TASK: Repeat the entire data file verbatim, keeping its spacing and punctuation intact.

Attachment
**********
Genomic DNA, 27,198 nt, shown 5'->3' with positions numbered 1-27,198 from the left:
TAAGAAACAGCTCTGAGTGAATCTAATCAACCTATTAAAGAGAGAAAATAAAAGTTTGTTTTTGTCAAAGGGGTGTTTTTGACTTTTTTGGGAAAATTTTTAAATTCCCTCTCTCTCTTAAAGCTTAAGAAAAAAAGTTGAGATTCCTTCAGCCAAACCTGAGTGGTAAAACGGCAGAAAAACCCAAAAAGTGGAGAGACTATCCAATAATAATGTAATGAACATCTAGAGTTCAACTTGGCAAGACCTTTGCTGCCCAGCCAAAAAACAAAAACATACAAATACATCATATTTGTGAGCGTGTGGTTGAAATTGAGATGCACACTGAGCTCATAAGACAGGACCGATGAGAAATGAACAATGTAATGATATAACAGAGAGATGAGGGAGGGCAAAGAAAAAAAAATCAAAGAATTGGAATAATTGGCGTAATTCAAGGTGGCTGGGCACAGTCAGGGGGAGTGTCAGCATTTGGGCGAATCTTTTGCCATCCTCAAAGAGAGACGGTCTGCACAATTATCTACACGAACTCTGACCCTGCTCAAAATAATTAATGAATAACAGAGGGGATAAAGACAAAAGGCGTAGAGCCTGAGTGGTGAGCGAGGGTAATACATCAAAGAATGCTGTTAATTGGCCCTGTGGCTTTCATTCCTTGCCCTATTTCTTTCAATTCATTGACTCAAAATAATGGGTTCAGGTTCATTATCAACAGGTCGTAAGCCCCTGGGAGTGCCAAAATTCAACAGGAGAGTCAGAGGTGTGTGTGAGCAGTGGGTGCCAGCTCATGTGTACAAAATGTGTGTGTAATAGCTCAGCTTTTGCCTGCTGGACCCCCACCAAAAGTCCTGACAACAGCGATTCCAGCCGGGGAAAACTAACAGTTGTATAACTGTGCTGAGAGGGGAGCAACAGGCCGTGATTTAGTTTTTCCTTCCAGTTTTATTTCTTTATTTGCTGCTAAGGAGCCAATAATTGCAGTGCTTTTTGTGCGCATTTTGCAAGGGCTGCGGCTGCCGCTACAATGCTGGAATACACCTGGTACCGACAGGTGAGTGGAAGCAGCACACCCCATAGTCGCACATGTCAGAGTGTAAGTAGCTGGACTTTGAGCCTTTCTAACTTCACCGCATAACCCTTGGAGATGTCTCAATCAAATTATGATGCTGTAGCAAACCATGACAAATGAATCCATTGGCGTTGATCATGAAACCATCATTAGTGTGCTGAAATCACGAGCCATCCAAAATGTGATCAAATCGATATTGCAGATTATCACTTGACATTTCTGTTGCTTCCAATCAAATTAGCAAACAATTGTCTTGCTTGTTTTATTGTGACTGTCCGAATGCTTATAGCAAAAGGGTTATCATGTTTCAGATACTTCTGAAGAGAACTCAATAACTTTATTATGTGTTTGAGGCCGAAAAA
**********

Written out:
Genomic DNA, 27,198 nt, shown 5'->3' with positions numbered 1-27,198 from the left:
TAAGAAACAGCTCTGAGTGAATCTAATCAACCTATTAAAGAGAGAAAATAAAAGTTTGTTTTTGTCAAAGGGGTGTTTTTGACTTTTTTGGGAAAATTTTTAAATTCCCTCTCTCTCTTAAAGCTTAAGAAAAAAAGTTGAGATTCCTTCAGCCAAACCTGAGTGGTAAAACGGCAGAAAAACCCAAAAAGTGGAGAGACTATCCAATAATAATGTAATGAACATCTAGAGTTCAACTTGGCAAGACCTTTGCTGCCCAGCCAAAAAACAAAAACATACAAATACATCATATTTGTGAGCGTGTGGTTGAAATTGAGATGCACACTGAGCTCATAAGACAGGACCGATGAGAAATGAACAATGTAATGATATAACAGAGAGATGAGGGAGGGCAAAGAAAAAAAAATCAAAGAATTGGAATAATTGGCGTAATTCAAGGTGGCTGGGCACAGTCAGGGGGAGTGTCAGCATTTGGGCGAATCTTTTGCCATCCTCAAAGAGAGACGGTCTGCACAATTATCTACACGAACTCTGACCCTGCTCAAAATAATTAATGAATAACAGAGGGGATAAAGACAAAAGGCGTAGAGCCTGAGTGGTGAGCGAGGGTAATACATCAAAGAATGCTGTTAATTGGCCCTGTGGCTTTCATTCCTTGCCCTATTTCTTTCAATTCATTGACTCAAAATAATGGGTTCAGGTTCATTATCAACAGGTCGTAAGCCCCTGGGAGTGCCAAAATTCAACAGGAGAGTCAGAGGTGTGTGTGAGCAGTGGGTGCCAGCTCATGTGTACAAAATGTGTGTGTAATAGCTCAGCTTTTGCCTGCTGGACCCCCACCAAAAGTCCTGACAACAGCGATTCCAGCCGGGGAAAACTAACAGTTGTATAACTGTGCTGAGAGGGGAGCAACAGGCCGTGATTTAGTTTTTCCTTCCAGTTTTATTTCTTTATTTGCTGCTAAGGAGCCAATAATTGCAGTGCTTTTTGTGCGCATTTTGCAAGGGCTGCGGCTGCCGCTACAATGCTGGAATACACCTGGTACCGACAGGTGAGTGGAAGCAGCACACCCCATAGTCGCACATGTCAGAGTGTAAGTAGCTGGACTTTGAGCCTTTCTAACTTCACCGCATAACCCTTGGAGATGTCTCAATCAAATTATGATGCTGTAGCAAACCATGACAAATGAATCCATTGGCGTTGATCATGAAACCATCATTAGTGTGCTGAAATCACGAGCCATCCAAAATGTGATCAAATCGATATTGCAGATTATCACTTGACATTTCTGTTGCTTCCAATCAAATTAGCAAACAATTGTCTTGCTTGTTTTATTGTGACTGTCCGAATGCTTATAGCAAAAGGGTTATCATGTTTCAGATACTTCTGAAGAGAACTCAATAACTTTATTATGTGTTTGAGGCCGAAAAA